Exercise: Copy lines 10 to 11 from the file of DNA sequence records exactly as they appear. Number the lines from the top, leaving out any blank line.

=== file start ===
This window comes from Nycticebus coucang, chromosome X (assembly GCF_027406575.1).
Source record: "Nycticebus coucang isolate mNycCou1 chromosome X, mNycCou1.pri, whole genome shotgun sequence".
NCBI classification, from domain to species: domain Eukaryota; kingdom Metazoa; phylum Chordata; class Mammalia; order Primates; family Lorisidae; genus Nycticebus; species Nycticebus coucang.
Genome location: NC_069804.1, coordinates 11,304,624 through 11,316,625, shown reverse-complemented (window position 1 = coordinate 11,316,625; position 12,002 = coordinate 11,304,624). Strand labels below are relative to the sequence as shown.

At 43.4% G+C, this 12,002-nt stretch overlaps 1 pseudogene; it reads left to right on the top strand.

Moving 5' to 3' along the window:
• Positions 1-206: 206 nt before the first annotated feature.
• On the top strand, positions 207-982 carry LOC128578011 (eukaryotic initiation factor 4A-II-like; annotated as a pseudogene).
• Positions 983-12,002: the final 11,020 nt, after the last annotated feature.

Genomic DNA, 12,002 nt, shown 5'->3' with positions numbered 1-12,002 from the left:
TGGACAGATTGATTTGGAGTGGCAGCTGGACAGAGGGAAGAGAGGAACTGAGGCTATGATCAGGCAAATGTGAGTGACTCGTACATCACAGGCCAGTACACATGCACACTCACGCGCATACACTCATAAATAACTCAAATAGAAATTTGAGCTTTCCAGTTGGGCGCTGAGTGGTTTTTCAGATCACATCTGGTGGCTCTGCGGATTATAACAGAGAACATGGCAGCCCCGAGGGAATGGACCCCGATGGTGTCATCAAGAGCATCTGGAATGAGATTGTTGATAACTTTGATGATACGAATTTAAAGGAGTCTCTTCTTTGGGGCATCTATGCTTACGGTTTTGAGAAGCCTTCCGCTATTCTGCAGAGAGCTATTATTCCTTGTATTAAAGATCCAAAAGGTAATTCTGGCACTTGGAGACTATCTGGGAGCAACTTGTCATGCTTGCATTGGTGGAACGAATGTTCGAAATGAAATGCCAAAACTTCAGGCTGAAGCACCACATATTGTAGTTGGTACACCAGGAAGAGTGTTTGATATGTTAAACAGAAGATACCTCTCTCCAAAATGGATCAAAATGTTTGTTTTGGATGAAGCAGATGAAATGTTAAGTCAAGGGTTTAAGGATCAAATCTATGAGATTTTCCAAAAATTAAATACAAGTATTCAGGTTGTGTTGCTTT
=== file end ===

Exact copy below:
Genomic DNA, 12,002 nt, shown 5'->3' with positions numbered 1-12,002 from the left:
TGGACAGATTGATTTGGAGTGGCAGCTGGACAGAGGGAAGAGAGGAACTGAGGCTATGATCAGGCAAATGTGAGTGACTCGTACATCACAGGCCAGTACACATGCACACTCACGCGCATACACTCATAAATAACTCAAATAGAAATTTGAGCTTTCCAGTTGGGCGCTGAGTGGTTTTTCAGATCACATCTGGTGGCTCTGCGGATTATAACAGAGAACATGGCAGCCCCGAGGGAATGGACCCCGATGGTGTCATCAAGAGCATCTGGAATGAGATTGTTGATAACTTTGATGATACGAATTTAAAGGAGTCTCTTCTTTGGGGCATCTATGCTTACGGTTTTGAGAAGCCTTCCGCTATTCTGCAGAGAGCTATTATTCCTTGTATTAAAGATCCAAAAGGTAATTCTGGCACTTGGAGACTATCTGGGAGCAACTTGTCATGCTTGCATTGGTGGAACGAATGTTCGAAATGAAATGCCAAAACTTCAGGCTGAAGCACCACATATTGTAGTTGGTACACCAGGAAGAGTGTTTGATATGTTAAACAGAAGATACCTCTCTCCAAAATGGATCAAAATGTTTGTTTTGGATGAAGCAGATGAAATGTTAAGTCAAGGGTTTAAGGATCAAATCTATGAGATTTTCCAAAAATTAAATACAAGTATTCAGGTTGTGTTGCTTT